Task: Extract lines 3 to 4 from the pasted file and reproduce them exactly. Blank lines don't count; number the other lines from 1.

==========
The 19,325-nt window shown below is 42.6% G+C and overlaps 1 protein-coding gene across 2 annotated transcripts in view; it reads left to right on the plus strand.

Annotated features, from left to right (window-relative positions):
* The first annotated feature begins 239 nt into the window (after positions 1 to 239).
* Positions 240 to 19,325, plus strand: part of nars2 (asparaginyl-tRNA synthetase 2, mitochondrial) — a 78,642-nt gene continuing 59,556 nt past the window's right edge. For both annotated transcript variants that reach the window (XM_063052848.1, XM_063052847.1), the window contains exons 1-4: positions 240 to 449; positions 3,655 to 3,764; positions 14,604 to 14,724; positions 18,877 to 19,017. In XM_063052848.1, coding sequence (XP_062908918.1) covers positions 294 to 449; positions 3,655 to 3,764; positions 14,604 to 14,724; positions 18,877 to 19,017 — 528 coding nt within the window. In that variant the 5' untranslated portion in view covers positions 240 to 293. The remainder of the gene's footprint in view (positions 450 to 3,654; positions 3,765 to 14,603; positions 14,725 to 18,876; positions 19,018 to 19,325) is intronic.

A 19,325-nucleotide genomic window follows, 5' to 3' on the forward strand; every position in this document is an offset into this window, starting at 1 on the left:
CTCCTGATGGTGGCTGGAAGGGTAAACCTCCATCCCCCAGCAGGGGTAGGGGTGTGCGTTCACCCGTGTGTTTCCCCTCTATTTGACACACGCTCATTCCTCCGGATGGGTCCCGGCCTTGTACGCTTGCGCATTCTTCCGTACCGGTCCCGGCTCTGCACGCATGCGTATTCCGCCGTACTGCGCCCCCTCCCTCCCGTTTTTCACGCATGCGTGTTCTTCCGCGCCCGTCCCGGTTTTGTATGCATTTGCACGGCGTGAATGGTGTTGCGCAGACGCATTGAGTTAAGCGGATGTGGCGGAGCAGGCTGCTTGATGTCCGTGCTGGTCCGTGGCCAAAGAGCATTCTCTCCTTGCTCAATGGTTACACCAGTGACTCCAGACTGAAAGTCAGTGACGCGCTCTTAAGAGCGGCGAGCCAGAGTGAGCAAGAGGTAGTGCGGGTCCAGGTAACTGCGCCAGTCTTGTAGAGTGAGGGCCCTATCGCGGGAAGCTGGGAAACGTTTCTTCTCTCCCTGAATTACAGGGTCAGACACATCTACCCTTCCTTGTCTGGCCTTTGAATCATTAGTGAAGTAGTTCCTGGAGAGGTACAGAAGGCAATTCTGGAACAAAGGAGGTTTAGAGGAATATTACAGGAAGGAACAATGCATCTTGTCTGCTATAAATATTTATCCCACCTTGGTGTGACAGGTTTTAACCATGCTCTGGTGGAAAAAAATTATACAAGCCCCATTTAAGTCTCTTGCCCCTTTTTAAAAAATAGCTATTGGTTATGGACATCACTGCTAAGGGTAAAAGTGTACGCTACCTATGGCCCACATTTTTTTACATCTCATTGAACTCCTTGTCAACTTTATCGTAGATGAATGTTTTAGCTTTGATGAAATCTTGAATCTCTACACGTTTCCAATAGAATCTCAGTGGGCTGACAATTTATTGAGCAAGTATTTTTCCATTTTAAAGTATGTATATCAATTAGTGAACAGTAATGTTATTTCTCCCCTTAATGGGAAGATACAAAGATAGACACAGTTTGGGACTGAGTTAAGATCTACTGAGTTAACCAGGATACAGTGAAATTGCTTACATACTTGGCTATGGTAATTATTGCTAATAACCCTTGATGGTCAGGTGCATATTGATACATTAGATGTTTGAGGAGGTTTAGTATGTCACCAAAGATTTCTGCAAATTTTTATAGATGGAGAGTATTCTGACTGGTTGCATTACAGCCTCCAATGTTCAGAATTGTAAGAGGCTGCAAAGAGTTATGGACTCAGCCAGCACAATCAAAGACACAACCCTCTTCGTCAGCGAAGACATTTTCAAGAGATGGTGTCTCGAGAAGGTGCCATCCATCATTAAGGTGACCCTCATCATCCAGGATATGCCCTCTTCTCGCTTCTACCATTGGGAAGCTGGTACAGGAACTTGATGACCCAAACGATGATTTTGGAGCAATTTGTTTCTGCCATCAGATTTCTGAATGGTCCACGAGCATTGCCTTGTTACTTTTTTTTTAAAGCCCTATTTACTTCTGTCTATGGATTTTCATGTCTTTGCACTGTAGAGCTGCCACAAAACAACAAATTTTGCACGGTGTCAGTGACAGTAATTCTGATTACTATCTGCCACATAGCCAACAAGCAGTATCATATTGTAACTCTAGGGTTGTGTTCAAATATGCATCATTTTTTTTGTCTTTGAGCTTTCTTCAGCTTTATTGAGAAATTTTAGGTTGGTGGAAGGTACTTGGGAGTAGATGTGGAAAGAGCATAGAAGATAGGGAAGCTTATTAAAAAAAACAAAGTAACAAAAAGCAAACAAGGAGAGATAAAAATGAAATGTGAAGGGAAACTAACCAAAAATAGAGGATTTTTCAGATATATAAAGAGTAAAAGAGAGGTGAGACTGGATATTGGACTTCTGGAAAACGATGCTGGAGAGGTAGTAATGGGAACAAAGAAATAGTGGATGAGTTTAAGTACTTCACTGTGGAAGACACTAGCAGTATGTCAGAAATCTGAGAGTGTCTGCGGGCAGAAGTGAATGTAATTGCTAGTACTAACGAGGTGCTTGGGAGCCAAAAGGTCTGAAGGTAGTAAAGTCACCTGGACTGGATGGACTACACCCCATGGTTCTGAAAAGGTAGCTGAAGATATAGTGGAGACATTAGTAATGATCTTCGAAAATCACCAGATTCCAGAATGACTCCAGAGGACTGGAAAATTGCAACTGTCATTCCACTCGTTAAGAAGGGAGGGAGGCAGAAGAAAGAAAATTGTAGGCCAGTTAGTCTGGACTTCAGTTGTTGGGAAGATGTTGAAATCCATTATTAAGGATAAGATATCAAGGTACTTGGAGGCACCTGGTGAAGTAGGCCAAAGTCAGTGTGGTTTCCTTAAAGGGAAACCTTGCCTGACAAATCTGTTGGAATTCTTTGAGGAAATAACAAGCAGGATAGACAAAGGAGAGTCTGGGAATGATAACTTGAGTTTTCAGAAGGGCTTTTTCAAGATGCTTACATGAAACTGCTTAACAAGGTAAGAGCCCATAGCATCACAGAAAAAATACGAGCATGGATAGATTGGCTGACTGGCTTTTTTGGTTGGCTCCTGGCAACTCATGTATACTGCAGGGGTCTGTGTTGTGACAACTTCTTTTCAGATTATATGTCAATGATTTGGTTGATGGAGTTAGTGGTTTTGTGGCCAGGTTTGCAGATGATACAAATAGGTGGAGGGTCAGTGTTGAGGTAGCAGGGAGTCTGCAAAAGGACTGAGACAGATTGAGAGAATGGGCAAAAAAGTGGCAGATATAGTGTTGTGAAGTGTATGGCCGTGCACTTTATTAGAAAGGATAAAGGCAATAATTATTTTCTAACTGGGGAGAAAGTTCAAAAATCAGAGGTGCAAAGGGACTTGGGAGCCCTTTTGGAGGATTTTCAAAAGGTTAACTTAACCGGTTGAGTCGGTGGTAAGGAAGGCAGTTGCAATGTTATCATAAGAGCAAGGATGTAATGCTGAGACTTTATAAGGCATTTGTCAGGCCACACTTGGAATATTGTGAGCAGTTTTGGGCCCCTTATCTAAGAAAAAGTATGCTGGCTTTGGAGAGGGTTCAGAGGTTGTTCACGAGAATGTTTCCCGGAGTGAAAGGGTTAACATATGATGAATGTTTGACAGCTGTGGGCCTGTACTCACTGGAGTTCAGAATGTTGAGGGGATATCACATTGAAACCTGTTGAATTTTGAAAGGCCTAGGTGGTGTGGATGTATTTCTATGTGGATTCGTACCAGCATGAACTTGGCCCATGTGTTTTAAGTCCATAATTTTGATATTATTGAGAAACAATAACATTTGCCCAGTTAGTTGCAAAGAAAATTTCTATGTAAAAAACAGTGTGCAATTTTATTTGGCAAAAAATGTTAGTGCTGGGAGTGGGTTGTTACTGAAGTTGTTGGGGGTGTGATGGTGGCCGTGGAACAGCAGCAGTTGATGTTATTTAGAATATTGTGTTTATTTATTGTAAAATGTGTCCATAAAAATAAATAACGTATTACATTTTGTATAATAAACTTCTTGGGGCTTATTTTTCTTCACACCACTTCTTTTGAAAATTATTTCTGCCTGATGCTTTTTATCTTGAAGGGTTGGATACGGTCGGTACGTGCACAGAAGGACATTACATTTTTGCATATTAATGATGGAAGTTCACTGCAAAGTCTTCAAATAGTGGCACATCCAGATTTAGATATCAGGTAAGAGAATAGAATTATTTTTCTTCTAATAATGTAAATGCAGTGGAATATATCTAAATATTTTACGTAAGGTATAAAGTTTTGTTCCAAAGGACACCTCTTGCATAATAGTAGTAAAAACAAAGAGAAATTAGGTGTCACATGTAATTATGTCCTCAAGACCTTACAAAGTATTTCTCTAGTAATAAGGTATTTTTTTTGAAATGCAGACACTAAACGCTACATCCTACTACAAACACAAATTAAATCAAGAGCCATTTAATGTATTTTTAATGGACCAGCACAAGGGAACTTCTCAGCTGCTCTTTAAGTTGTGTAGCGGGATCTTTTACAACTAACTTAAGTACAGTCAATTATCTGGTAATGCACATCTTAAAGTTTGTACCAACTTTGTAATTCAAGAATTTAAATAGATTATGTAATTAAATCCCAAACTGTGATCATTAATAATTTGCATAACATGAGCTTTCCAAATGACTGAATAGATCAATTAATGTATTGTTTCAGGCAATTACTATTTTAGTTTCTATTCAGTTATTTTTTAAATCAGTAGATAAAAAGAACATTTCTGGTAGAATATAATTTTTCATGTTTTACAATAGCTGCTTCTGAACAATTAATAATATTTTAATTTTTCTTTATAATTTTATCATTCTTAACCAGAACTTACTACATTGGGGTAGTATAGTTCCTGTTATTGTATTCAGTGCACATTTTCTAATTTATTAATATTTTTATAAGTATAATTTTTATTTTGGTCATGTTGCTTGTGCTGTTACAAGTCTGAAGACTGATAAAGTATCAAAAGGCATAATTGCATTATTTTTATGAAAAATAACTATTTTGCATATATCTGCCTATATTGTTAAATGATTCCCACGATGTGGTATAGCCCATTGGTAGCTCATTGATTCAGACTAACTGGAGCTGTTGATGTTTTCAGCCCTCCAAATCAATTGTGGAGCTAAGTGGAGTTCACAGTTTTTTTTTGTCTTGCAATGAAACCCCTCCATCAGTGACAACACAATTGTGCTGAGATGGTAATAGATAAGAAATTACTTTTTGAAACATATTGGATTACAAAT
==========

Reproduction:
* The first annotated feature begins 239 nt into the window (after positions 1 to 239).
* Positions 240 to 19,325, plus strand: part of nars2 (asparaginyl-tRNA synthetase 2, mitochondrial) — a 78,642-nt gene continuing 59,556 nt past the window's right edge. For both annotated transcript variants that reach the window (XM_063052848.1, XM_063052847.1), the window contains exons 1-4: positions 240 to 449; positions 3,655 to 3,764; positions 14,604 to 14,724; positions 18,877 to 19,017. In XM_063052848.1, coding sequence (XP_062908918.1) covers positions 294 to 449; positions 3,655 to 3,764; positions 14,604 to 14,724; positions 18,877 to 19,017 — 528 coding nt within the window. In that variant the 5' untranslated portion in view covers positions 240 to 293. The remainder of the gene's footprint in view (positions 450 to 3,654; positions 3,765 to 14,603; positions 14,725 to 18,876; positions 19,018 to 19,325) is intronic.